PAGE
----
Benefits of Aromatherapy

• Many of the oils that aromatherapists use have healing properties that promote the healing of bacterial skin disorders.

• Since aromatherapy massages enhance blood circulation, they ultimately improve the ability of the body to get rid of harmful toxins.

• The use of essential oils in aromatherapy massages generally relieves pressure and discomfort in lymph nodes. This can be highly beneficial for arthritis patients and individuals who suffer from various joint-pain related illnesses.

• According to the National Association for Holistic Aromatherapy, some studies have shown that some of the oils used in aromatherapy have sedative properties. As such, they can help patients deal with certain medical conditions such as fatigue and insomnia. Aromatherapy can also treat stress-related disorders such as depression, migraines, and anxiety.

• Some studies have shown that aromatherapy massages can significantly reduce physical discomfort in some medical situations such as childbirth labor due to the calming effects of inhaling aromatic oils.

• Due to the anti-bacterial and antifungal properties of aromatic oils, aromatherapy improves the tone and appearance of skin.

• Aromatherapy is effective in fighting viral infections such as colds. This is because certain plant extracts, such as menthol have properties that can treat clogged sinuses and alleviate some symptoms of common colds.

Overall, aromatherapy takes a holistic physical and a psychological treatment approach. For it to work, professional aromatherapists select a blend of essential oils with properties that suit the needs of different clients. It is important to consult a doctor before starting aromatherapy since some essential oils may be harmful to people who have some medical conditions such as diabetes.

It’s the way the air is washed clean after an afternoon thunderstorm
or it’s your lover’s favorite perfume and their freshly washed hair.
It’s the infant or toddler as you carry them to bed or blow kisses on their belly
or the newly washed clothes that come straight from the dryer after doing laundry.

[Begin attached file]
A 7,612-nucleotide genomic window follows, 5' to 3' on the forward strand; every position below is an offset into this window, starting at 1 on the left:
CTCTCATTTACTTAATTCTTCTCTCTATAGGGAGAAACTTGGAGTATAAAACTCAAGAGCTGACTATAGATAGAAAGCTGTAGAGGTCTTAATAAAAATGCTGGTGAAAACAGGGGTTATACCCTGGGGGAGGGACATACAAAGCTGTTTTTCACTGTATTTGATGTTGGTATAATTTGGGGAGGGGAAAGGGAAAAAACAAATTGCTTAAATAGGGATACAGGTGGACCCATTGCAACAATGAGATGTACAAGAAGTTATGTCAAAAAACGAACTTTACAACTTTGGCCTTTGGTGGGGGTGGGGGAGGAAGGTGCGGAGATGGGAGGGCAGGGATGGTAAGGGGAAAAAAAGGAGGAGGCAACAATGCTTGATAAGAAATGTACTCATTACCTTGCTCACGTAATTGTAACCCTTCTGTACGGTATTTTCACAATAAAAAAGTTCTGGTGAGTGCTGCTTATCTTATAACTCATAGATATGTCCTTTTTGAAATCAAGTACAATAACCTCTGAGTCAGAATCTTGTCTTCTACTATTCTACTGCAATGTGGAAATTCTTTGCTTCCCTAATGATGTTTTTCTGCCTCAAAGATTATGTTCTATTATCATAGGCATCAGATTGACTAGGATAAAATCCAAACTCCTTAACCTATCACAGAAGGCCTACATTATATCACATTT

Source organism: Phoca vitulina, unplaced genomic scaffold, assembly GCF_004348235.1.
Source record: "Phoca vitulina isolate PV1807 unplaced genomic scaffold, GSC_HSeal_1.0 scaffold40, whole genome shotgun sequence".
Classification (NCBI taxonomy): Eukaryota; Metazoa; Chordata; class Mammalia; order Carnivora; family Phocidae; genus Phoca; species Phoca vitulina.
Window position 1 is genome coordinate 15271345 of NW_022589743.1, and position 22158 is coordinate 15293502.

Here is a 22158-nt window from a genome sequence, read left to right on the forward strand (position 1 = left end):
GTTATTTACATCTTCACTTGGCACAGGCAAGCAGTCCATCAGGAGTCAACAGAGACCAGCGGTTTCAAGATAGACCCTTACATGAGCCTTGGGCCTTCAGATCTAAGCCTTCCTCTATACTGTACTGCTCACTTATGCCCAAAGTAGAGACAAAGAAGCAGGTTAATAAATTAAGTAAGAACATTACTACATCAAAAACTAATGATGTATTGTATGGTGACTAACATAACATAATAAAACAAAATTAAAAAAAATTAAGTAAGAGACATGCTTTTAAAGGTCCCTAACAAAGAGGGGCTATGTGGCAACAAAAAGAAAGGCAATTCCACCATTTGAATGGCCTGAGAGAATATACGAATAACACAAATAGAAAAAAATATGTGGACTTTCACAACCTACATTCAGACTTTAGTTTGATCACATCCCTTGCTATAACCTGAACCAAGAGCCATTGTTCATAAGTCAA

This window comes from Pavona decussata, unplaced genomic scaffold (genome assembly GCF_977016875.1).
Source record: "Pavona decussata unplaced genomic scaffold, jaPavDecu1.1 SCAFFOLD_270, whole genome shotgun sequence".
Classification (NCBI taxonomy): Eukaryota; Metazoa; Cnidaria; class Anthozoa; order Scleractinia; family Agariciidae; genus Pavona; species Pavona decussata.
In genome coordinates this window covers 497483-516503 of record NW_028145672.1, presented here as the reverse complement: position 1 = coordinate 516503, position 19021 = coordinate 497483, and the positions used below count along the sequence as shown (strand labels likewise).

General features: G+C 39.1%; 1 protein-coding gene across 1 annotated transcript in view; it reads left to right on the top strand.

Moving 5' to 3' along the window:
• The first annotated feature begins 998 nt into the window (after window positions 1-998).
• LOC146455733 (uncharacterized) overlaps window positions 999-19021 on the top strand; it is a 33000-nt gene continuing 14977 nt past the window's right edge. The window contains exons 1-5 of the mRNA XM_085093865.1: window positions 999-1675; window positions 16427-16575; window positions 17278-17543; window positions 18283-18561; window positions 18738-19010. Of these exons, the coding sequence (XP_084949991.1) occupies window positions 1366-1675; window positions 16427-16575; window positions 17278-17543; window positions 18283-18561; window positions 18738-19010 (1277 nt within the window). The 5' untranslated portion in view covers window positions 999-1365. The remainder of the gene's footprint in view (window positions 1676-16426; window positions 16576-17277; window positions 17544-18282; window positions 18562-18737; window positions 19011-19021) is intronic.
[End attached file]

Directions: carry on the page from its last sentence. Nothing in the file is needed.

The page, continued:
It’s the new coat of paint or brand new leather furniture and jacket
or warm cookies and brownies baking in the oven.
It’s the bacon frying in the morning and the first cup of coffee to jump start your day
or the ocean as the tide rises and falls during sunrise and sunset.

It’s the fresh fruit or vegetable picked straight off the vine or dug from the earth
or the bakery down the block when it first opens its doors in the morning.
It’s the candle that brings light to an otherwise darkened room
or the newly opened book which you read near the fireplace.

It’s whatever’s been stewing away in the crock pot for eight to ten hours
or whatever has been cooked by barbecue or over an open flame.
It’s the campfire and the morning dew as you climb out of your sleeping bag
or when you drive away in a new car just to take in the scenery with no destination in mind.

It’s brand new carpeting throughout the house and freshly installed woodwork
or whatever three ingredients used in the kitchen to create the holy trinity of cooking.
It’s fresh baked bread right after it comes of the oven and hasn't had a chance to cool
or warm pancakes smothered in fresh maple syrup and covered in butter.

It’s the simple things in life we take for granted on a daily basis
but mostly, it’s the smell that reminds you how it feels to be safe at home.